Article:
Vic Libs signal innovation chief
Spring Street: Victorian opposition' innovation policy on a slow release drip
The Victorian opposition will create a new government role of a chief innovation officer to “drive commercialisation” if it wins next month’s state election.
Somewhat strangely, the Victorian Liberal National Party linked the latest innovation announcement with population growth and promoting a decentralised population.
“Daniel Andrews has lost control of population growth which is why the Liberal Nationals have a plan to decentralise our jobs and our population across Victoria,” the press release began.
It says the newly created chief innovation officer would “drive growth opportunities in key industries throughout regional Victoria” and oversee and implement a range of innovation policies.
Focusing on Australia’s poor performance in commercialising ideas, the officer would also serve as a “genuine bridge between university, industry and business”, shadow innovation minister David Southwick said.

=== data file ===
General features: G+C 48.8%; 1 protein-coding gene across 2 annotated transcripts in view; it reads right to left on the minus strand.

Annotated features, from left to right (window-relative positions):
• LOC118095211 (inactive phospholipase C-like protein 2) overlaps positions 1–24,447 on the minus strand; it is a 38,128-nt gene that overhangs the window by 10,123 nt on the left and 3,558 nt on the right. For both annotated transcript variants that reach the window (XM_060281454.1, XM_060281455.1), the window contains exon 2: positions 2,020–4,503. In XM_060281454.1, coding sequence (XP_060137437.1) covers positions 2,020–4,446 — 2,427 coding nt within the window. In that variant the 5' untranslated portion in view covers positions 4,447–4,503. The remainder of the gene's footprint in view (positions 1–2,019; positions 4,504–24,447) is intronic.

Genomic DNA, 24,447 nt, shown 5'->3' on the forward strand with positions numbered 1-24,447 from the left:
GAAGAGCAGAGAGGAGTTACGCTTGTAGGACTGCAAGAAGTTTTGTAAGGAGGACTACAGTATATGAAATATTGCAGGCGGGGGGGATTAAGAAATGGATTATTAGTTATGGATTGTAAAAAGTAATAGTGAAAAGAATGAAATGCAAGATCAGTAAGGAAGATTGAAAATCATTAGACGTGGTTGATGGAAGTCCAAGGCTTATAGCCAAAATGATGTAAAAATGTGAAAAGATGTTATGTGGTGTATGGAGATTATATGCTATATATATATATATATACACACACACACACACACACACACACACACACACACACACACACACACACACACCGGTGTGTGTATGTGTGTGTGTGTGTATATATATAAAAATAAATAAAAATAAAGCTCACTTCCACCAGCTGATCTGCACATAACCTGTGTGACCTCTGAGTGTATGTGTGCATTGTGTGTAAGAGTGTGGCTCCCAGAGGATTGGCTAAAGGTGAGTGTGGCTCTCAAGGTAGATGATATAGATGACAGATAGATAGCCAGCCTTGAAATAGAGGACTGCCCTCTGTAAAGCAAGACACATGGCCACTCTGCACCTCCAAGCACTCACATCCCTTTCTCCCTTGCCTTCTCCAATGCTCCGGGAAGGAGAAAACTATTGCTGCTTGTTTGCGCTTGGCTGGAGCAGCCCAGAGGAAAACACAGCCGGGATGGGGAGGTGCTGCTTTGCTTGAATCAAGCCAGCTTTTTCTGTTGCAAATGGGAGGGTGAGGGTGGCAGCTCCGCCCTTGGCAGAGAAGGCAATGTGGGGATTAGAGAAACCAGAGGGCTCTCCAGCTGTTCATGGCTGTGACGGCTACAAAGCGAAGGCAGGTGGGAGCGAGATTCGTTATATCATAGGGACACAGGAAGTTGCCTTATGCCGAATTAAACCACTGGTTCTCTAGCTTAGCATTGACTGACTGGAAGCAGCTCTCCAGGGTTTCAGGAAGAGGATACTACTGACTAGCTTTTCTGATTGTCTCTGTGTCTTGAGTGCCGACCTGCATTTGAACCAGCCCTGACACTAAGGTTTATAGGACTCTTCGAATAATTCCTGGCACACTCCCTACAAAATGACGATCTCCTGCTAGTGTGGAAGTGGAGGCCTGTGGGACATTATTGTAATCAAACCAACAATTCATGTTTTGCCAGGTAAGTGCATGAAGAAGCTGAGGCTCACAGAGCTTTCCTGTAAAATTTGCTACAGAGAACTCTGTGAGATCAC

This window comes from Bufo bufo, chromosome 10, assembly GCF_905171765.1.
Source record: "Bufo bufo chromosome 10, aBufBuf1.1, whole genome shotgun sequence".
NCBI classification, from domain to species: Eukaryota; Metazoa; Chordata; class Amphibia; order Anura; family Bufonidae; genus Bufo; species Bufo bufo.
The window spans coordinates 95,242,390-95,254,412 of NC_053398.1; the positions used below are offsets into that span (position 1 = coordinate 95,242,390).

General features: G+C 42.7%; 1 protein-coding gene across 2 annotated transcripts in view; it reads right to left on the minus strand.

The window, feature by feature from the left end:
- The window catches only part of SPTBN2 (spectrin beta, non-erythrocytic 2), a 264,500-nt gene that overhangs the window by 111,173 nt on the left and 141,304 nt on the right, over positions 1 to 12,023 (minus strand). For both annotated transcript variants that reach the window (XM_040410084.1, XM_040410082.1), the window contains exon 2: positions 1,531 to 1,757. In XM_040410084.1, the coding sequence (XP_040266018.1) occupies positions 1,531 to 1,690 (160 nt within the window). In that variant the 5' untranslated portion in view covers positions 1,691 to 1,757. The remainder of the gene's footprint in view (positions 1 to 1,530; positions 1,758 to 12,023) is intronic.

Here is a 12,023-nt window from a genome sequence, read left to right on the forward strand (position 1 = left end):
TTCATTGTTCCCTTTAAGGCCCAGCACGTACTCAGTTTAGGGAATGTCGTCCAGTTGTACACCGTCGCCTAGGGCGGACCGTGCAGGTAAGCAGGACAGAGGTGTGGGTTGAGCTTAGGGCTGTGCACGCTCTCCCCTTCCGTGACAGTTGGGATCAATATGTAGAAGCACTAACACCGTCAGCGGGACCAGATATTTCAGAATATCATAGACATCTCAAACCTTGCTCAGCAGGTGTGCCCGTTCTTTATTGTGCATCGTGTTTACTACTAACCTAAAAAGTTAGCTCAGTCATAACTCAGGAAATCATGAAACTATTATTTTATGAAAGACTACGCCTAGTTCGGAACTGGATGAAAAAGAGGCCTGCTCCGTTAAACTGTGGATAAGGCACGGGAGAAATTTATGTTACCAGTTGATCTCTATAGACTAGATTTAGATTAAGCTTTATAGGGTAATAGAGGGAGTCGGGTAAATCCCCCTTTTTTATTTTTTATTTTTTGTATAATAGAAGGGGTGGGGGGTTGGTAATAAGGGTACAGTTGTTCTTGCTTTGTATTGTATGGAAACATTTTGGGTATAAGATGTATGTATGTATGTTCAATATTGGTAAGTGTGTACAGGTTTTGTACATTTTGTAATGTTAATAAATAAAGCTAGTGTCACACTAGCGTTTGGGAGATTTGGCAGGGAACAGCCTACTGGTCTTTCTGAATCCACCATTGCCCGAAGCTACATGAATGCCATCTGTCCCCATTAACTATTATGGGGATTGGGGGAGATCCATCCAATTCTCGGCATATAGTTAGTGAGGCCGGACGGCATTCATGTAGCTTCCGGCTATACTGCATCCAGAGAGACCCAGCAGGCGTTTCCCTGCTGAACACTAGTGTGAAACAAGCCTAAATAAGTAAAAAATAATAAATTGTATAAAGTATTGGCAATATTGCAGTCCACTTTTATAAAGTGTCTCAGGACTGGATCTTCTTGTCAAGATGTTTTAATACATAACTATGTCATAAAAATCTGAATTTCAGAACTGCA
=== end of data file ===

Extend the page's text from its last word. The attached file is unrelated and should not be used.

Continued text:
“The Victorian chief innovation officer will be responsible for driving commercialisation through collaboration and contribute towards a strong, diversified Victorian economy,” Mr Southwick said.
“Only a Liberal Nationals government will embrace innovation to drive new jobs and opportunity throughout regional Victoria,” he said.
The chief innovation officer would be an “industry leader” that would “drive innovation in Victoria” and guide the state government’s policies in the area.
Other states in Australia have established positions similar to a chief innovation officer. South Australia previously had a chief innovator, but this position was recently scrapped by the new government, replaced with a new chief entrepreneur.
The Queensland government also has a chief entrepreneur.
This focus on commercialisation is a key facet of the Victorian opposition’s innovation election policies.
Earlier this month the state opposition announced it would contribute $9 million in startup grants as part of another election promise. The program, over four years, would be for startups and SMEs, and also focus on commercialisation.
The announcement pales in comparison to the state government’s $60 million innovation fund LaunchVic, but it remains unclear but will happen to the fund after the election if the government wins another term.
Victorians will go to the polls in late November, in what is expected to be a close contest, but the government has been leading in the polling.